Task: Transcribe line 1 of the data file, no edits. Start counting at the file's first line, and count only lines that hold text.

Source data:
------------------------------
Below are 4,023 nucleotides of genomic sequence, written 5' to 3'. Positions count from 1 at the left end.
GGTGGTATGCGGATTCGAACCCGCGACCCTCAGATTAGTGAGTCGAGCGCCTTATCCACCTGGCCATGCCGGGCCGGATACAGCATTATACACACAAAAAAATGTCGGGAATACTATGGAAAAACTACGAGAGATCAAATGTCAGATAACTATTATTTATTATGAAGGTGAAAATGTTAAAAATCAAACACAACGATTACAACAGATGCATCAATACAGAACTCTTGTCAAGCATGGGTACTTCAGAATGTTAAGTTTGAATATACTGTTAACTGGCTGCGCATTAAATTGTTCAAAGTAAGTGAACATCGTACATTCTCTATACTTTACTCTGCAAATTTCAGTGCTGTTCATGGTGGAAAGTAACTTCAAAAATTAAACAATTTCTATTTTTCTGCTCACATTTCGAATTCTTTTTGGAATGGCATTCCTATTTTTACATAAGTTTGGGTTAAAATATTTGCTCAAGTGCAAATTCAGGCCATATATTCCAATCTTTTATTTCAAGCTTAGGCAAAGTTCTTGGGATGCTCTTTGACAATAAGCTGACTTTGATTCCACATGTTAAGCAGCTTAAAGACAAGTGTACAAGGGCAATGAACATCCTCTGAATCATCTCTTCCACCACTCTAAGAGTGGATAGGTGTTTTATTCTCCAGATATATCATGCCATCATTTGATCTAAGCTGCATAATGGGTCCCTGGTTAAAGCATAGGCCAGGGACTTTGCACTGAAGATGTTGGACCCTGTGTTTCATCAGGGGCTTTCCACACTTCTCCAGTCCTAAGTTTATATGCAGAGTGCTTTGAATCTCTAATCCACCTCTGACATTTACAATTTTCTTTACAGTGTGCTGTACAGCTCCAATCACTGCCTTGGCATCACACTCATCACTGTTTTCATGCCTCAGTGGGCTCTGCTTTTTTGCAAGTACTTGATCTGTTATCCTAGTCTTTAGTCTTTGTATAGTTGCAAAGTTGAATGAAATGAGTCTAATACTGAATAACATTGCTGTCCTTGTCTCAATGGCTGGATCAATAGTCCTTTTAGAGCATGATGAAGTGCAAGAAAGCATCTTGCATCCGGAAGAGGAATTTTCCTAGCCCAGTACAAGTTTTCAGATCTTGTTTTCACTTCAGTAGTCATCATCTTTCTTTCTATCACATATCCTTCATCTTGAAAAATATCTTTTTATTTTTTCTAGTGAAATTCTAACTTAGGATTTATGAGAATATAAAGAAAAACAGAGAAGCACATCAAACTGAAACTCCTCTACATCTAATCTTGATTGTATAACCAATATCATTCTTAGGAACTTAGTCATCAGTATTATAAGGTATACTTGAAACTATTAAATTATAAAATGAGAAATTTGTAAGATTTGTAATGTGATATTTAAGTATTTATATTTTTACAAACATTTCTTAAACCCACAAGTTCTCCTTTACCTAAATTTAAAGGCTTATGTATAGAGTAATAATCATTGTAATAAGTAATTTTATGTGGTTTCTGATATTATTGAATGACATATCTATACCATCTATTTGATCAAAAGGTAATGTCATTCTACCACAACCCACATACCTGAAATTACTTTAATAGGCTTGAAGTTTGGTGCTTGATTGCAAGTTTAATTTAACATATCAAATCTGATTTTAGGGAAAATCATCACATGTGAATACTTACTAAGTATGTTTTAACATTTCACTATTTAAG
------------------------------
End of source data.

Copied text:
Below are 4,023 nucleotides of genomic sequence, written 5' to 3'. Positions count from 1 at the left end.